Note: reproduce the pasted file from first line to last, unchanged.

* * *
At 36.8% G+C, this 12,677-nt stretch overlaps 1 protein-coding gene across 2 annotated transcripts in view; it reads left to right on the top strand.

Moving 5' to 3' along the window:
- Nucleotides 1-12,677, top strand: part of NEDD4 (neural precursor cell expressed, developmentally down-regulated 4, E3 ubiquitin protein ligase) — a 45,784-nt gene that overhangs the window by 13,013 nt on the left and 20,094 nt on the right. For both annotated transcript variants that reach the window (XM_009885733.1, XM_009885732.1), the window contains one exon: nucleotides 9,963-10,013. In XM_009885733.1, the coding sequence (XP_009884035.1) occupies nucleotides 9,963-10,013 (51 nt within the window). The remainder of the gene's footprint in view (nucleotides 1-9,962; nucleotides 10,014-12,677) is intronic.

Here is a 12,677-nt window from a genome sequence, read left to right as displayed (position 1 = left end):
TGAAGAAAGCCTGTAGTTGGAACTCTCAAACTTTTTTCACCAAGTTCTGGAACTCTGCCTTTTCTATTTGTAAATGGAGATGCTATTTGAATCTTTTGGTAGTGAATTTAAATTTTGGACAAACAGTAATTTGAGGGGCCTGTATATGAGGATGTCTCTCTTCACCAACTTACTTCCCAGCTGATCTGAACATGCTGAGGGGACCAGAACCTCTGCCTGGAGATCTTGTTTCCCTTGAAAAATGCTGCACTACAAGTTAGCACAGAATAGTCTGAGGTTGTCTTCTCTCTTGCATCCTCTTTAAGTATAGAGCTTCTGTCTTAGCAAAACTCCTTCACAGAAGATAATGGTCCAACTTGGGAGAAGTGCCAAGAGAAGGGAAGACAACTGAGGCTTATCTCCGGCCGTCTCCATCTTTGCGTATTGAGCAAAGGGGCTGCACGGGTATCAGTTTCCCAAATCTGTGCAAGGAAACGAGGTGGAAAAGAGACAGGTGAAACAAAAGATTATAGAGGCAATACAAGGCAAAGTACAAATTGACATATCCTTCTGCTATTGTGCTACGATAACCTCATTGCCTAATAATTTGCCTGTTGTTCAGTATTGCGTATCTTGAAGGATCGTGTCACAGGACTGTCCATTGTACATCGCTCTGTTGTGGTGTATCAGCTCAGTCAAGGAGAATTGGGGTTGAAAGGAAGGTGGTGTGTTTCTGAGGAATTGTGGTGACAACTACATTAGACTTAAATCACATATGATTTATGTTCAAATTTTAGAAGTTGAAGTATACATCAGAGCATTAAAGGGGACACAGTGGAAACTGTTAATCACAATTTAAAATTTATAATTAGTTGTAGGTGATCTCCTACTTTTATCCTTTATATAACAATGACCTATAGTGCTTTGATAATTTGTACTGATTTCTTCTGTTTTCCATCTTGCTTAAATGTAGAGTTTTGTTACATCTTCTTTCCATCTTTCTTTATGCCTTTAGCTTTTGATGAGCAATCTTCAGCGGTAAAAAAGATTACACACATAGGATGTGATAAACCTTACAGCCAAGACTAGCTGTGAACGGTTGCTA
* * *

At 36.8% G+C, this 12,677-nt stretch overlaps 1 protein-coding gene across 2 annotated transcripts in view; it reads left to right on the top strand.

Moving 5' to 3' along the window:
- Nucleotides 1-12,677, top strand: part of NEDD4 (neural precursor cell expressed, developmentally down-regulated 4, E3 ubiquitin protein ligase) — a 45,784-nt gene that overhangs the window by 13,013 nt on the left and 20,094 nt on the right. For both annotated transcript variants that reach the window (XM_009885733.1, XM_009885732.1), the window contains one exon: nucleotides 9,963-10,013. In XM_009885733.1, the coding sequence (XP_009884035.1) occupies nucleotides 9,963-10,013 (51 nt within the window). The remainder of the gene's footprint in view (nucleotides 1-9,962; nucleotides 10,014-12,677) is intronic.

Here is a 12,677-nt window from a genome sequence, read left to right as displayed (position 1 = left end):
TGAAGAAAGCCTGTAGTTGGAACTCTCAAACTTTTTTCACCAAGTTCTGGAACTCTGCCTTTTCTATTTGTAAATGGAGATGCTATTTGAATCTTTTGGTAGTGAATTTAAATTTTGGACAAACAGTAATTTGAGGGGCCTGTATATGAGGATGTCTCTCTTCACCAACTTACTTCCCAGCTGATCTGAACATGCTGAGGGGACCAGAACCTCTGCCTGGAGATCTTGTTTCCCTTGAAAAATGCTGCACTACAAGTTAGCACAGAATAGTCTGAGGTTGTCTTCTCTCTTGCATCCTCTTTAAGTATAGAGCTTCTGTCTTAGCAAAACTCCTTCACAGAAGATAATGGTCCAACTTGGGAGAAGTGCCAAGAGAAGGGAAGACAACTGAGGCTTATCTCCGGCCGTCTCCATCTTTGCGTATTGAGCAAAGGGGCTGCACGGGTATCAGTTTCCCAAATCTGTGCAAGGAAACGAGGTGGAAAAGAGACAGGTGAAACAAAAGATTATAGAGGCAATACAAGGCAAAGTACAAATTGACATATCCTTCTGCTATTGTGCTACGATAACCTCATTGCCTAATAATTTGCCTGTTGTTCAGTATTGCGTATCTTGAAGGATCGTGTCACAGGACTGTCCATTGTACATCGCTCTGTTGTGGTGTATCAGCTCAGTCAAGGAGAATTGGGGTTGAAAGGAAGGTGGTGTGTTTCTGAGGAATTGTGGTGACAACTACATTAGACTTAAATCACATATGATTTATGTTCAAATTTTAGAAGTTGAAGTATACATCAGAGCATTAAAGGGGACACAGTGGAAACTGTTAATCACAATTTAAAATTTATAATTAGTTGTAGGTGATCTCCTACTTTTATCCTTTATATAACAATGACCTATAGTGCTTTGATAATTTGTACTGATTTCTTCTGTTTTCCATCTTGCTTAAATGTAGAGTTTTGTTACATCTTCTTTCCATCTTTCTTTATGCCTTTAGCTTTTGATGAGCAATCTTCAGCGGTAAAAAAGATTACACACATAGGATGTGATAAACCTTACAGCCAAGACTAGCTGTGAACGGTTGCTA